Community college enrollment declines are not merely cyclical
In the aftermath of the Great Recession, community colleges have faced five consecutive years of enrollment declines. Across the sector, fall headcount has declined by 16% since 2010. The resulting loss of tuition revenue—coupled with volatility in state funding—has left many college leaders struggling to balance their budgets.
Community college leaders are familiar with the cyclical nature of enrollments: every time the job market recovers, students leave college to return to work. Yet the current enrollment decline is not merely cyclical—it’s exacerbated by growing competition across higher education. As demographic growth stagnates in many parts of the country, four-year universities are enhancing their marketing practices and going head-to-head with community colleges for prospective students.
Toolkit: Eliminating Enrollment Pain Points
Market share slipping as enrollment competition escalates
To understand the impact of heightened enrollment competition, community college leaders need to look no further than their market share. The graph below illustrates the percentage of undergraduates enrolled in the community college sector over time. Until 2002, this figure hovered between 40-44%, peaking during recessions and declining modestly in between.
Since 2002, however, community college market share has declined almost every year regardless of economic trends. Even when the sector was serving a large influx of dislocated workers during the Great Recession, its market share was barely growing. By 2013, it had fallen to 38%—the lowest it’s been in over three decades.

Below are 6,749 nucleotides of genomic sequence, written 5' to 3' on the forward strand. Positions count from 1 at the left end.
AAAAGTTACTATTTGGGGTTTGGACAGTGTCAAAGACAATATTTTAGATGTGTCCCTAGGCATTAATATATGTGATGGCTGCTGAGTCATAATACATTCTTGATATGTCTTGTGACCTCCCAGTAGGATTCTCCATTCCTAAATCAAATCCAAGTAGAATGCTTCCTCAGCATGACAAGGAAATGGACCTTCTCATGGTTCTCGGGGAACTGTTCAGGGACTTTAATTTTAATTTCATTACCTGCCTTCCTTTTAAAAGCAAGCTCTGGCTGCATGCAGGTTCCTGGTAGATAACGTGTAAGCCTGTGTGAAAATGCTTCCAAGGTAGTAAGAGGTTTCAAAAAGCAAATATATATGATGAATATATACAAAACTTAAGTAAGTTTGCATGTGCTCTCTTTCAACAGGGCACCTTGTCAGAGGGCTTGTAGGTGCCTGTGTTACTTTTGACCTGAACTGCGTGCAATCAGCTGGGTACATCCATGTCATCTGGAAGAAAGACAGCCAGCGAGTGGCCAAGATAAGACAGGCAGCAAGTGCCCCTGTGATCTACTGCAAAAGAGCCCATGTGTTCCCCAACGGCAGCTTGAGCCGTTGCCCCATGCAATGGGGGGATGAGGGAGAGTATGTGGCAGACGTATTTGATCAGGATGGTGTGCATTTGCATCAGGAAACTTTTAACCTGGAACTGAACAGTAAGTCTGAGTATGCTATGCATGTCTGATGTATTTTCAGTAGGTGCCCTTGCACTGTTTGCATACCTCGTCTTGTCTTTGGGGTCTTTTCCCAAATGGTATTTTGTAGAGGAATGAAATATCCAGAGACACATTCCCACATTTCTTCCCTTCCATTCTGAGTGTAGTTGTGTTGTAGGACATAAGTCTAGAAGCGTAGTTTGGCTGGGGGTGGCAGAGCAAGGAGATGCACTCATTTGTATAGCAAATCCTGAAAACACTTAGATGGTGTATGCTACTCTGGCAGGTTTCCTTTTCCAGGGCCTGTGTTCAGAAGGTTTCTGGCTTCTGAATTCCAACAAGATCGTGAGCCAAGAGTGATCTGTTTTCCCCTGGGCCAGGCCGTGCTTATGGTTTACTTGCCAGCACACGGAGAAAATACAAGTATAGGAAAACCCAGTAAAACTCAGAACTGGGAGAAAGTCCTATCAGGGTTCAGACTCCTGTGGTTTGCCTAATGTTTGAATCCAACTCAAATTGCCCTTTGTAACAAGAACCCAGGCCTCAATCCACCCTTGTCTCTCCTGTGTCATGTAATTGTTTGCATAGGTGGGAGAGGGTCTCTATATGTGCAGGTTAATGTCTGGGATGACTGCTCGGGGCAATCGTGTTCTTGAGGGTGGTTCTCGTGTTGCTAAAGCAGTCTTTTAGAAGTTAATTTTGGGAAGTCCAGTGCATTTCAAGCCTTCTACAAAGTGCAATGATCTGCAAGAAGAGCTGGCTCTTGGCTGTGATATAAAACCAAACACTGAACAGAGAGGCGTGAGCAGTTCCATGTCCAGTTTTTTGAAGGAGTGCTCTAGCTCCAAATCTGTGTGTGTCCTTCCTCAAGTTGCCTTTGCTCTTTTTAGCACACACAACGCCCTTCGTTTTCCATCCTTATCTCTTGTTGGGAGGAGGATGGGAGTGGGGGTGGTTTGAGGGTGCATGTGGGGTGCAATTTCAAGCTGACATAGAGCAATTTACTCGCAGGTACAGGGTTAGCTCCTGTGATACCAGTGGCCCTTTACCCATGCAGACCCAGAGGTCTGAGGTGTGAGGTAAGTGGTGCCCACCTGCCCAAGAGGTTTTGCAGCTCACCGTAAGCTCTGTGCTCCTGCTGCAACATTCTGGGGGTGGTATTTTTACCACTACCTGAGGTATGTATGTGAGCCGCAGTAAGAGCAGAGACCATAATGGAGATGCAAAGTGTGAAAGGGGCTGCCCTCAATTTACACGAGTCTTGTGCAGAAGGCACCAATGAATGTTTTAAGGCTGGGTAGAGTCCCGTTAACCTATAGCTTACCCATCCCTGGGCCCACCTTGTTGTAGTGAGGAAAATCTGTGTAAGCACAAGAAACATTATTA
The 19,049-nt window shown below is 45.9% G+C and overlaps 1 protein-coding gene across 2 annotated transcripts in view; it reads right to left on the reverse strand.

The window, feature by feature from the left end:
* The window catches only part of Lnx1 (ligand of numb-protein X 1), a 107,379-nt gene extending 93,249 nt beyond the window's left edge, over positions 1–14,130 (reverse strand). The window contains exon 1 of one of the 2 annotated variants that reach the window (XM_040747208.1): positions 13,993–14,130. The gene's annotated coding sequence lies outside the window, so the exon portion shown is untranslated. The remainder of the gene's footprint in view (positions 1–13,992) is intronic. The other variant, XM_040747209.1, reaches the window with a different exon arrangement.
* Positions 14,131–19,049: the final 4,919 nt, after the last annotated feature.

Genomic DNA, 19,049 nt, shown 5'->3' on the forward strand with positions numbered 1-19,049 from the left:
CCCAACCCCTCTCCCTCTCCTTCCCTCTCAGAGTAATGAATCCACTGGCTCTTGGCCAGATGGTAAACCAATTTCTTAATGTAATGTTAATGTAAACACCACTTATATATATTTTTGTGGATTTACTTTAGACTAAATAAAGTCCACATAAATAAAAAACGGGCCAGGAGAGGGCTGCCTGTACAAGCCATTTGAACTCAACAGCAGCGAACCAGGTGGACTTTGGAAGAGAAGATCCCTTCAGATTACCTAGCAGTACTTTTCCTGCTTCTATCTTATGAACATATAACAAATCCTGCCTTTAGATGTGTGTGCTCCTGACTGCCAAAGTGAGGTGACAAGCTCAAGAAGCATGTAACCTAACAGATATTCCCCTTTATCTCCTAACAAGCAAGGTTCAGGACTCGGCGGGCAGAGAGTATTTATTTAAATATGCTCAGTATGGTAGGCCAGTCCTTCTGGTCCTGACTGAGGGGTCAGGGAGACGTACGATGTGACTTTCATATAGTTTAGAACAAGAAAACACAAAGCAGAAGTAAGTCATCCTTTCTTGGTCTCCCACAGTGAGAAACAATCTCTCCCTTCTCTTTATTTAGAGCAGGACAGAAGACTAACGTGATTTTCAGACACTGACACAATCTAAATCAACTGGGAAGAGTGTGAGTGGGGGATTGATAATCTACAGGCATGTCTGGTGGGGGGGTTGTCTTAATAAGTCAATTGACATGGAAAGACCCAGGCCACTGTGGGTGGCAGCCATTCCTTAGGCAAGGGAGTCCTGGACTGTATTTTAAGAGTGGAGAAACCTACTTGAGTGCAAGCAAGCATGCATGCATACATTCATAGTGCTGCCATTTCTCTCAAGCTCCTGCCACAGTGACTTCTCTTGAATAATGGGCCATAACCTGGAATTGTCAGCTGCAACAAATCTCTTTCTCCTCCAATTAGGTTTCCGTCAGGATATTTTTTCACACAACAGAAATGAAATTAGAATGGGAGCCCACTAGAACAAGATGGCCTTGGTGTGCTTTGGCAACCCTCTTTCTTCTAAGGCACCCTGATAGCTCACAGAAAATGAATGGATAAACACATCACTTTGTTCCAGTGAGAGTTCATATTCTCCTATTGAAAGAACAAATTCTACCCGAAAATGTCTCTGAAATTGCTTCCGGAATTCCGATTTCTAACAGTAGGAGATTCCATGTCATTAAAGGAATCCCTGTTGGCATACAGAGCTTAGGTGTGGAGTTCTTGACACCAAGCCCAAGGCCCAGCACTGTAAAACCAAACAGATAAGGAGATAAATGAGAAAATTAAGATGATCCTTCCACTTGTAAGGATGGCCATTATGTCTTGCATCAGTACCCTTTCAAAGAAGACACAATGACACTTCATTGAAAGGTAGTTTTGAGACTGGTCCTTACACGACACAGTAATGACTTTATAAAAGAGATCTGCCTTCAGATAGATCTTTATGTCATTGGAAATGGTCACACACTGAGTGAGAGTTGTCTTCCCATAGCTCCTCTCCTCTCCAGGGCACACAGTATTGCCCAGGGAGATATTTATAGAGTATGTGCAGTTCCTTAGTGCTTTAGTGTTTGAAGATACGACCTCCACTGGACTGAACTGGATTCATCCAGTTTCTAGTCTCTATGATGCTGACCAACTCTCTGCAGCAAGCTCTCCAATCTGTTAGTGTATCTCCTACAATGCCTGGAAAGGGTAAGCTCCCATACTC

Share of Total Enrollments in Decline Since 2002
Percentage of U.S. Undergraduates Enrolled in Two-Year Sector, 1980-2013
Initially, community colleges lost market share to for-profit institutions. Over a decade ago, these institutions introduced multi-million dollar advertising budgets and private sector recruitment practices into higher education. Although many of these for-profits are now folding in the face of governmental regulation, they’ve made an irreversible impact on college marketing. In recent years, more and more not-for-profit universities have similarly enhanced their marketing strategies, and these market-driven universities represent a new source of competition for community colleges today.
Seeking scalable strategies to compete for prospective students
Broadly speaking, community college leaders have two options to reverse enrollment declines. First, they can continue to grow the market for higher education by expanding college access. Second, they can recapture lost market share by competing with universities for prospective students.
This second approach requires that community colleges replace their traditionally hands-off approach to recruitment with a systematic prospect management strategy. In particular, college staff must identify prospective students early in their decision process and engage them through their preferred—and largely digital—communication channels. View our latest infographic for eight scalable marketing and recruiting strategies that allow colleges to engage today’s prospects.
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Increasing enrollment in today’s community colleges